The Yamazaki distillery is one of a handful of distilleries in the world that make a variety of single malt whiskies. It all started with Suntory’s pursuit of crafting world-class whisky to please the delicate Japanese palate. While Yamazaki single malts have now been recognized as some of the finest in the world, we are striving to make them even better. All of us at the Yamazaki distillery are working to improve our craft with an eye to weaving layer upon layer of pleasing notes for years to come. Our work never ends.
Barley is the main ingredient in Yamazaki single malt whisky. We use a wide range of malted barleys, from peated malt (peat is added to the fire over which the malted barley is dried, imparting a mildly smoky flavour) to non-peated malts. The dried malt is then put through a process called mashing where the sugary liquid known as wort is produced. Then the real process of making whisky begins. The malt is ground in a mill, mixed with hot water, and poured into a tank called the mash tun. The mixture is then slowly filtered to extract the sugars. During this process, the focus is on producing the clearest wort possible. Clear wort is the secret to a sweet, smooth, creamy whisky that exhibits that flowery or fruity aroma, which is often described as “estery.” This estery character lies at the heart of Yamazaki single malt.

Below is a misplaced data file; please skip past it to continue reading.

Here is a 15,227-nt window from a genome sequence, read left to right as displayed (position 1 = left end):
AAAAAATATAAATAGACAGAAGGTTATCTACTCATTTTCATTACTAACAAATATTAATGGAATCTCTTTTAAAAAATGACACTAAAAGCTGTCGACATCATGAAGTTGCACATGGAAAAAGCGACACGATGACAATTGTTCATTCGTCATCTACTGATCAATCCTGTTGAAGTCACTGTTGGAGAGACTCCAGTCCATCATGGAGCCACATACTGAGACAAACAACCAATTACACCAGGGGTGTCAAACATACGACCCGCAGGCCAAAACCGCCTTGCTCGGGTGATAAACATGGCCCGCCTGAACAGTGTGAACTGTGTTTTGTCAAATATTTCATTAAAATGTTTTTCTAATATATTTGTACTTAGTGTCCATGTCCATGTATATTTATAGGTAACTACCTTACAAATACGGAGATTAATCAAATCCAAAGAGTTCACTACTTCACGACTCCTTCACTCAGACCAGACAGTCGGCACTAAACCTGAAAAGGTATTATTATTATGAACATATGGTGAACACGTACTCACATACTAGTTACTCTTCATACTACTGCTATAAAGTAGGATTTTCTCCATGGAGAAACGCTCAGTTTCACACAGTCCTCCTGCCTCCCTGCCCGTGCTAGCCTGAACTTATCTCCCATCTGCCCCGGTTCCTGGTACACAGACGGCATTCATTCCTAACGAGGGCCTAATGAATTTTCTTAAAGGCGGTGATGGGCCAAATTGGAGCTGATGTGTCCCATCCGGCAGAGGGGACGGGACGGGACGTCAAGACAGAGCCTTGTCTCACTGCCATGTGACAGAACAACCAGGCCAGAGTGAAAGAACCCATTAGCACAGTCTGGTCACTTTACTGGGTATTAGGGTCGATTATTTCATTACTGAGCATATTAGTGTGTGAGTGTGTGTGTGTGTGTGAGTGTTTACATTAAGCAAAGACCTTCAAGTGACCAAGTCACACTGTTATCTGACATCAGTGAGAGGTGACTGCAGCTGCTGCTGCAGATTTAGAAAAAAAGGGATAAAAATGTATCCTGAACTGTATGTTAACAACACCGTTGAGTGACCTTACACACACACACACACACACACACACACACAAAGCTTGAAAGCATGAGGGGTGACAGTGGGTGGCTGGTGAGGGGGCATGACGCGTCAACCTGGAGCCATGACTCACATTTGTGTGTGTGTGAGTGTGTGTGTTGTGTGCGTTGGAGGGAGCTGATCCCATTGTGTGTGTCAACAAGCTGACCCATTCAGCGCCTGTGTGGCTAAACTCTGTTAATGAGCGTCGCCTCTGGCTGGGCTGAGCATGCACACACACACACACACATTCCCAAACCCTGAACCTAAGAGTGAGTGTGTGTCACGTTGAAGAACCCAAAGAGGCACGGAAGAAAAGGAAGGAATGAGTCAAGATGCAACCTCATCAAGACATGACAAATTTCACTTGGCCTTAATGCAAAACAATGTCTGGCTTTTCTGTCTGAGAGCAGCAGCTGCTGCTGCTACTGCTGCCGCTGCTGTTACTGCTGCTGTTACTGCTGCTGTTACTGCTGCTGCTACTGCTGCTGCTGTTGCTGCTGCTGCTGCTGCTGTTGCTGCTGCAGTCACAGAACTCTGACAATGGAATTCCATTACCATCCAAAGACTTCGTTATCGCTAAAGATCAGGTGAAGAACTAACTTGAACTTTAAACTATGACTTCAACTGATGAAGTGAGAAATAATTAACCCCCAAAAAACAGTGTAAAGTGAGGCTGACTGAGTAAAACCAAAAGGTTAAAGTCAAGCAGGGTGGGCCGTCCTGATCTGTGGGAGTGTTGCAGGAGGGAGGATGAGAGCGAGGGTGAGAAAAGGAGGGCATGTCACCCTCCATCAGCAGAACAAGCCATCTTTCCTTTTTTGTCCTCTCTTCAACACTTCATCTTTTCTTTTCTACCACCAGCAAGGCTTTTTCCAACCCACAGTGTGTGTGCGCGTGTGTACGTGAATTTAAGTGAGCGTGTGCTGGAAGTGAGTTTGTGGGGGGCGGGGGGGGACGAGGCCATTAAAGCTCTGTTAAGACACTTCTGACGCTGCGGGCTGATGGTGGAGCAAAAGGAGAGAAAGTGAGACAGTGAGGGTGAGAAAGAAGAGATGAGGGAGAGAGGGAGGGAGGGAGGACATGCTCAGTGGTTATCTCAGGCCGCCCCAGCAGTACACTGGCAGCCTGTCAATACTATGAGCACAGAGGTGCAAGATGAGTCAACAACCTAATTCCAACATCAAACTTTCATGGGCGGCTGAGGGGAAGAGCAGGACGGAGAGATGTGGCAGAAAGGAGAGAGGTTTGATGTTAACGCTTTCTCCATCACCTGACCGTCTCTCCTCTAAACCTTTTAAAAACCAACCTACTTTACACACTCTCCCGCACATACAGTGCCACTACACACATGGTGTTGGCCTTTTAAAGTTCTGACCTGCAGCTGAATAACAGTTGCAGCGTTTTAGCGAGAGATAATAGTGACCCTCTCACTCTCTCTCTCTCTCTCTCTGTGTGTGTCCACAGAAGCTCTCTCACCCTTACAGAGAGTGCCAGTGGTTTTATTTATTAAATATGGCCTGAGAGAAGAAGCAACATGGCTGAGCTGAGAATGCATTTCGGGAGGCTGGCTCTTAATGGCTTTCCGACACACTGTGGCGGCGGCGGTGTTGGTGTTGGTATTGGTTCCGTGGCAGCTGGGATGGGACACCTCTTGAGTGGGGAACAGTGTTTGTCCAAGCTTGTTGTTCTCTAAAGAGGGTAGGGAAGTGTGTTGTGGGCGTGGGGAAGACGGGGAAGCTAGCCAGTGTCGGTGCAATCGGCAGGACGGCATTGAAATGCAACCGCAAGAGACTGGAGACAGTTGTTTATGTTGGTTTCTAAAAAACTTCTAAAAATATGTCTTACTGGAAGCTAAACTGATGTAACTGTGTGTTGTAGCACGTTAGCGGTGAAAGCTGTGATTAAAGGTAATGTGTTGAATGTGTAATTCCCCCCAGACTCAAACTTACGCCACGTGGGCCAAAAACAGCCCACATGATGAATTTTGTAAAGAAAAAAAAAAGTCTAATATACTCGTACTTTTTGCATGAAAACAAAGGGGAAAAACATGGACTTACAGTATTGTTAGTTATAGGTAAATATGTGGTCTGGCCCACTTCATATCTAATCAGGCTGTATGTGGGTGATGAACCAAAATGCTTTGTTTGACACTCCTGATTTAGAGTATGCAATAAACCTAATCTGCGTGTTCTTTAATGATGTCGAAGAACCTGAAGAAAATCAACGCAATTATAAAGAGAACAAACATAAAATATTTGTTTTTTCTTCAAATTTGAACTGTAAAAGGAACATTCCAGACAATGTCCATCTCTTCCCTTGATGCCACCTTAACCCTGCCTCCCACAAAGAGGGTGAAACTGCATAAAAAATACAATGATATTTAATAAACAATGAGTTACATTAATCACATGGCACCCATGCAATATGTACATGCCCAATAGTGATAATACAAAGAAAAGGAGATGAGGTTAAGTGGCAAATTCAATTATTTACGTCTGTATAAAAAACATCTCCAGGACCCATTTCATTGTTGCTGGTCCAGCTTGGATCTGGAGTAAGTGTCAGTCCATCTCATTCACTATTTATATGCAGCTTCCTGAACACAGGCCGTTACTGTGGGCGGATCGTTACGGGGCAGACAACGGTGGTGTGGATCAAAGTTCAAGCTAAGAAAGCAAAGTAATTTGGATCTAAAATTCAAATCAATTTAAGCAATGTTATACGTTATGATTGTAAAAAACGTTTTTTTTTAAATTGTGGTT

The fermentation process begins with adding yeast to the wort in a wash back. This is a long, slow process. The resulting liquid known as wash has an alcoholic content of about 7% by volume. At the Yamazaki distillery, both wooden and stainless steel wash backs are used. The Douglas fir used to make the wooden wash backs provide an insulating effect that facilitates the fermentation process. With the aid of microorganisms such as lactic acid bacteria called microflora that are present in the distillery, a rich-flavoured malt spirit is produced. Two types of yeast are used for fermentation: distiller’s yeast that provides clean, estery flavours and ale yeast that adds fruity as well as deep, creamy aromas. Both types are often used in combination to create the characteristic complexities of Yamazaki single malt.
The Yamazaki stillhouse employs six pairs of pot stills of different shapes and sizes, making it unlike any other distillery in the world. The wash is distilled twice to be turned into a spirit with an alcohol content of 65 to 70% by volume. Still pots come in two basic shapes, either straight or bulged. The straight pot gives the final spirit a more full-bodied, creamier character while distillation using a bulged pot still results in a lighter tone. Stills are heated either by direct fire or indirect steam heating. Direct-fired distillation gives the raw spirit a toasted character, resulting in a final spirit with a rich, aromatic profile, whereas indirect steam heating yields a lighter character. The Yamazaki distillery is capable of crafting a wide variety of single malt whiskies by playing with any number of different combinations of wash and stills throughout the entire whisky-making process.